Before Never Mind the Mainstream, I hosted a show by myself for a year called Alternative Minutes. That was like the awkward stage of my college radio life. I was all alone and ran out of ideas pretty early. However, I played around with spinning full albums, genre-specific themed shows, and shows with tunes by one artist or band. At the same time, I did a Friday morning show with station veteran Andy Palamara called Bacon & Eggs. That was a blast. We would yell at students walking into classes and had a few other fun segments (“Whacky Headlines”).

Before Alternative Minutes and Bacon & Eggs, there was the A.I.R.R. show. Alternative Indie Rock Radio, hosted by yours truly, alongside a very old man, Allen Reed (just kidding, but he did have like four years on me). This was my first taste of actual college radio, after the training sessions where I worked the boards on the daytime programming or when I sat in on other radio member’s shows. Allen liked to play a lot of cover songs, which prompted the “Allen Reed Memorial Of The Week” we spun every week on our show. He was also a giant Evanescence fan, which earned him a ton of grief and picking on from yours truly, Jim, and other radio station regulars. He was a great co-host, because he was easy to pick on. But like Jim and Andy, we worked well off each other.

All those shows had debuts and finales. All those shows had unorthodox incidents of randomness and debauchery. They all accumulated to my college radio experience. Broadcasting with those people during those shows have made me a better person, a more open, random and wild person. The times in between classes sleeping on the lobby’s couch or invading a younger DJ’s show are just some of the pop-in moments I loved the most at 88.3 FM KUR.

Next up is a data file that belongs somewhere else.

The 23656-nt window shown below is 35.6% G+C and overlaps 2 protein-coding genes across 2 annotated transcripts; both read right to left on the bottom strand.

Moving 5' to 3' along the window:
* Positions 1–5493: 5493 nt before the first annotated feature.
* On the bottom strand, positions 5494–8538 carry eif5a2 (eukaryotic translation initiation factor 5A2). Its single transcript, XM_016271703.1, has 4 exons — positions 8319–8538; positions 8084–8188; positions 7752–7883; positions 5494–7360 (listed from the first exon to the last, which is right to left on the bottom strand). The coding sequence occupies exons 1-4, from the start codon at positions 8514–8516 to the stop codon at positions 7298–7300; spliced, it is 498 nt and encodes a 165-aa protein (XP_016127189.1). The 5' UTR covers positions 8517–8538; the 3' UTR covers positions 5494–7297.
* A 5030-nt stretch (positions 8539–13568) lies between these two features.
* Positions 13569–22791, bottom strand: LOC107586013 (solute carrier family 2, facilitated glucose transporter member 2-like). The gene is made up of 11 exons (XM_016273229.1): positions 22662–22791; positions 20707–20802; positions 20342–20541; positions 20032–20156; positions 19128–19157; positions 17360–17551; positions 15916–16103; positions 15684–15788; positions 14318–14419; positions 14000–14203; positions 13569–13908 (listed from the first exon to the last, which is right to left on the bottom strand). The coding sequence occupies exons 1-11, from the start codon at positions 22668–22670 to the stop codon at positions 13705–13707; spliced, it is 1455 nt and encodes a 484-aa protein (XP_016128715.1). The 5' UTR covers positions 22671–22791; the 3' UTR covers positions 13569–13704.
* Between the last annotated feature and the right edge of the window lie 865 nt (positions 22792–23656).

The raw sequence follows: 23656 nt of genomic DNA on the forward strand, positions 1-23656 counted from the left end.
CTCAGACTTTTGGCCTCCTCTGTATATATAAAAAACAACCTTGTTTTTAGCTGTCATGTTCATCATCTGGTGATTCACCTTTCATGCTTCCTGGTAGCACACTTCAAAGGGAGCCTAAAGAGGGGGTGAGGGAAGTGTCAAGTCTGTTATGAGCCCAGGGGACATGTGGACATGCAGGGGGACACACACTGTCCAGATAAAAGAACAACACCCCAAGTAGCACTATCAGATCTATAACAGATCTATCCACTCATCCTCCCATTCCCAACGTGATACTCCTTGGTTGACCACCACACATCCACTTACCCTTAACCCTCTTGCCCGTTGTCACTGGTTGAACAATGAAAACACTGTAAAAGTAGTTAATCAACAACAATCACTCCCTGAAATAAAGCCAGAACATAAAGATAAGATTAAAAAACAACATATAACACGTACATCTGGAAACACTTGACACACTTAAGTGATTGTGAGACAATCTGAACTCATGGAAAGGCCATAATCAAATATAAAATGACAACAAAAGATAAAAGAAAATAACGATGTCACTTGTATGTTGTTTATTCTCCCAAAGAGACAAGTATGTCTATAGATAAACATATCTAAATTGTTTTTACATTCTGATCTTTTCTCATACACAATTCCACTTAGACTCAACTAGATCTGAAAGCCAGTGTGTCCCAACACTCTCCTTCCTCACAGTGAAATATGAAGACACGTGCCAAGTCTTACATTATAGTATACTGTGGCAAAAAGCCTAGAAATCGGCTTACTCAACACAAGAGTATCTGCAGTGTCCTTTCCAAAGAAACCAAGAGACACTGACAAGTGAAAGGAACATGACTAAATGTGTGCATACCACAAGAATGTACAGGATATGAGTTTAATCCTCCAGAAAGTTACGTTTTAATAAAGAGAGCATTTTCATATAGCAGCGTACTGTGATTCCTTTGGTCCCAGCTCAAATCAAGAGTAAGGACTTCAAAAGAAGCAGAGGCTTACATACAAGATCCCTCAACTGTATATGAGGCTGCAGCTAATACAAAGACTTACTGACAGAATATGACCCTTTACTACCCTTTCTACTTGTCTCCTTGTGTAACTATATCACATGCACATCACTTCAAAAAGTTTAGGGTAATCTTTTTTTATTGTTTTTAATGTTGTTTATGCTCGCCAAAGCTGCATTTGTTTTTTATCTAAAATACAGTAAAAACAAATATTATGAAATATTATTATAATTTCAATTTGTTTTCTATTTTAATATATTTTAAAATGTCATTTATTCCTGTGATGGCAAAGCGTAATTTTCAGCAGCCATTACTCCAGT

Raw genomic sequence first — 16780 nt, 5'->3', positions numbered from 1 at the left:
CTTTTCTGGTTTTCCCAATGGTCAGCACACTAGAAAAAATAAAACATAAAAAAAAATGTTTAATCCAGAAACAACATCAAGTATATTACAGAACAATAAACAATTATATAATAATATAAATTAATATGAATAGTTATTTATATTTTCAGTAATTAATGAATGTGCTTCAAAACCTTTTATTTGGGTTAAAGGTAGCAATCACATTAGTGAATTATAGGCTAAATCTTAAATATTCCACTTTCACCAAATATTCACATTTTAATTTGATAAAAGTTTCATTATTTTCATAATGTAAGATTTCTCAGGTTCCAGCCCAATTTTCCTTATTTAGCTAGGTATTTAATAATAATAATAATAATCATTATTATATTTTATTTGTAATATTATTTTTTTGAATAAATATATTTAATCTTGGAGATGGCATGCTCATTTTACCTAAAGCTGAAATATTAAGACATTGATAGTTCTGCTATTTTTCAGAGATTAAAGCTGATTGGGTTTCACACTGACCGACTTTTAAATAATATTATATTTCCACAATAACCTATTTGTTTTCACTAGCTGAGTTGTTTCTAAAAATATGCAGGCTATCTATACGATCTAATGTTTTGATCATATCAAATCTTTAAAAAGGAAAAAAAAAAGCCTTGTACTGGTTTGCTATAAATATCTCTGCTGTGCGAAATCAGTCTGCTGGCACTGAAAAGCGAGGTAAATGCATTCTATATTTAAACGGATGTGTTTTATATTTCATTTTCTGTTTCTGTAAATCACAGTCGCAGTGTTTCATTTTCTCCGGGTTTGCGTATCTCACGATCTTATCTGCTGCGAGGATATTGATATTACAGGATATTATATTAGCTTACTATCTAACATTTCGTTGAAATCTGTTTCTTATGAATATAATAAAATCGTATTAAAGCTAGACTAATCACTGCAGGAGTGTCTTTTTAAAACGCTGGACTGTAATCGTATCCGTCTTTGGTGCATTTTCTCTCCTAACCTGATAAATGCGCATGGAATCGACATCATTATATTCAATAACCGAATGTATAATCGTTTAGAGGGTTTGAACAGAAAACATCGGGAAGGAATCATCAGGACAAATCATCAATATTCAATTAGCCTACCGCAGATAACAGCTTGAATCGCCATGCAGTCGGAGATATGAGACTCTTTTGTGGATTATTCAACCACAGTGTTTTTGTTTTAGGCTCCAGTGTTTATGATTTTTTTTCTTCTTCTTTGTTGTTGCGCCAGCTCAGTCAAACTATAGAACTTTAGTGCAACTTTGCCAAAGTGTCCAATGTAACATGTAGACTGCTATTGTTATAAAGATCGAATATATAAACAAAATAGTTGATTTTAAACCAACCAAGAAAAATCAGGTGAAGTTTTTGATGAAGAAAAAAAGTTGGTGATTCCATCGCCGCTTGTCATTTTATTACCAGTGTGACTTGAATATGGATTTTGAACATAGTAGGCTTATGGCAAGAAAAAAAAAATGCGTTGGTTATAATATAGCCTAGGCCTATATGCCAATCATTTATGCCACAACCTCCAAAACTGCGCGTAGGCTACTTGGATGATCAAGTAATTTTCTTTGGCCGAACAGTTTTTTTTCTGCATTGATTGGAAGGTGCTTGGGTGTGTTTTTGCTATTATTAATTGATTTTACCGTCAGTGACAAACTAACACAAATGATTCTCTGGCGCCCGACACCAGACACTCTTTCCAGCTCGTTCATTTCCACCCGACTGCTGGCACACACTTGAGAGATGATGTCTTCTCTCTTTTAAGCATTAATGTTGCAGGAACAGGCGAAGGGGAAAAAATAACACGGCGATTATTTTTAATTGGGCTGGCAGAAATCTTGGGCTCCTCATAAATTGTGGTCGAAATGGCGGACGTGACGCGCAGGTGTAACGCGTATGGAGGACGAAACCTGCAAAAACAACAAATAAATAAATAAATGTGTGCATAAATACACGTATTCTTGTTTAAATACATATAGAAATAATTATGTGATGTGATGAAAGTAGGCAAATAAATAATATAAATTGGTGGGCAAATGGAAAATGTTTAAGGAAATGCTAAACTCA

So now that it’s all over, I wonder what’s next. I know for Jim, he’ll continue being a student at KU, and he’ll take over my position as President of the station. I’m sure I’m leaving the airwaves in good hands. As for my manager, Mike Regensberger, who put up with so much of my insanity and bizarre ideas, will continue fighting for our station to receive an FCC license (which is a very long and aggravating process). The new promotion director will take my place and go even further with it. The new directors and leaders will inherit a station on the rise, a station with unbelievable potential.

I have a strongly desired goal/purpose, something that fully satisfies a wish (a dream). I’m going to be an on-air personality. Somewhere, somehow – I’m going to do it. Whether it is in New York City, Philadelphia, Newark, or Allentown – I will be heard. I will broadcast again. I will spin rock & roll, a genre of music that is coming back to the mainstream in a mighty push. I will discover new music that will make me sing, dance, move, think, and believe. I’ve never been more passionate about anything in my life. I think my experiences at Kutztown and KUR will certainly benefit me in the future. In fact, they already have. I get into a radio conversation with a stranger just about every week, and I have my openness and knowledge of the business to thank for it.

I’m going to start a new blog. I’m not sure what it will be called or what I’m going to do with it, but I know I won’t be posting as frequently as I had been on this one for the past two years. Jim will be joining me. I’m almost positive we’ll be moving to WordPress, because the both of us really can’t stand Blogger any longer. Writing cannot become stale for me, it cannot be a chore, and I will not let it. It was always be an escape and a canvas of my ideas and thoughts.

I have a future ahead of me. Or at least, I hope I do. Jim’s got one, too, for sure. As does everyone in KUR, at Kutztown, and every passionate young person around the world. No matter what I do or where I go, I’ll never forget my beginnings in college radio. I’ll never forget all those who turned to the left of the dial to hear my voice and the music that I thought deserved to be heard. I’ll be around, friends.

Thank you. Much appreciation and love to you for all the years of support.

- Mike Pop

P.S. I’ll post our Total NMTM Playlist as our final post on this site. From there, you’ll be redirected to the new blog.